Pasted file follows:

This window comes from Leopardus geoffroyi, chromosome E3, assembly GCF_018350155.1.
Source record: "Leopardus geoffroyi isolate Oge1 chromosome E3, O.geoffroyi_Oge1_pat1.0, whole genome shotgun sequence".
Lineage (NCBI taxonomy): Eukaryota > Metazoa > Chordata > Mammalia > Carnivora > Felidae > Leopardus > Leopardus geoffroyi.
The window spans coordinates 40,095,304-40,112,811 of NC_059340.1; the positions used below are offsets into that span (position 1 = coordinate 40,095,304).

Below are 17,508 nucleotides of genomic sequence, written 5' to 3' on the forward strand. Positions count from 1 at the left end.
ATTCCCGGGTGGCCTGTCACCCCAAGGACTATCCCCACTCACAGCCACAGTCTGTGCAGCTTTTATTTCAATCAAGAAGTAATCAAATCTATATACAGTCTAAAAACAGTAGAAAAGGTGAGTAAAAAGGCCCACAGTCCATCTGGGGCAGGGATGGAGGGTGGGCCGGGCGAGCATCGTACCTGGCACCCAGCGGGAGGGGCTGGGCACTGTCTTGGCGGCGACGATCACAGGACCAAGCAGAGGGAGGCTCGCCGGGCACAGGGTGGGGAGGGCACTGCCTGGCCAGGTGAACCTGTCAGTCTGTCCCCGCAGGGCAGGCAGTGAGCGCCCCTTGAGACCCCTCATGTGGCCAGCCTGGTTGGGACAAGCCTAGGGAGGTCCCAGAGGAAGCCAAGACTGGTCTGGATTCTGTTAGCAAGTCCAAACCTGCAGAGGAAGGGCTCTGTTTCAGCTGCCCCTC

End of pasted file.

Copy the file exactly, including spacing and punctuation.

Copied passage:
This window comes from Leopardus geoffroyi, chromosome E3, assembly GCF_018350155.1.
Source record: "Leopardus geoffroyi isolate Oge1 chromosome E3, O.geoffroyi_Oge1_pat1.0, whole genome shotgun sequence".
Lineage (NCBI taxonomy): Eukaryota > Metazoa > Chordata > Mammalia > Carnivora > Felidae > Leopardus > Leopardus geoffroyi.
The window spans coordinates 40,095,304-40,112,811 of NC_059340.1; the positions used below are offsets into that span (position 1 = coordinate 40,095,304).

Below are 17,508 nucleotides of genomic sequence, written 5' to 3' on the forward strand. Positions count from 1 at the left end.
ATTCCCGGGTGGCCTGTCACCCCAAGGACTATCCCCACTCACAGCCACAGTCTGTGCAGCTTTTATTTCAATCAAGAAGTAATCAAATCTATATACAGTCTAAAAACAGTAGAAAAGGTGAGTAAAAAGGCCCACAGTCCATCTGGGGCAGGGATGGAGGGTGGGCCGGGCGAGCATCGTACCTGGCACCCAGCGGGAGGGGCTGGGCACTGTCTTGGCGGCGACGATCACAGGACCAAGCAGAGGGAGGCTCGCCGGGCACAGGGTGGGGAGGGCACTGCCTGGCCAGGTGAACCTGTCAGTCTGTCCCCGCAGGGCAGGCAGTGAGCGCCCCTTGAGACCCCTCATGTGGCCAGCCTGGTTGGGACAAGCCTAGGGAGGTCCCAGAGGAAGCCAAGACTGGTCTGGATTCTGTTAGCAAGTCCAAACCTGCAGAGGAAGGGCTCTGTTTCAGCTGCCCCTC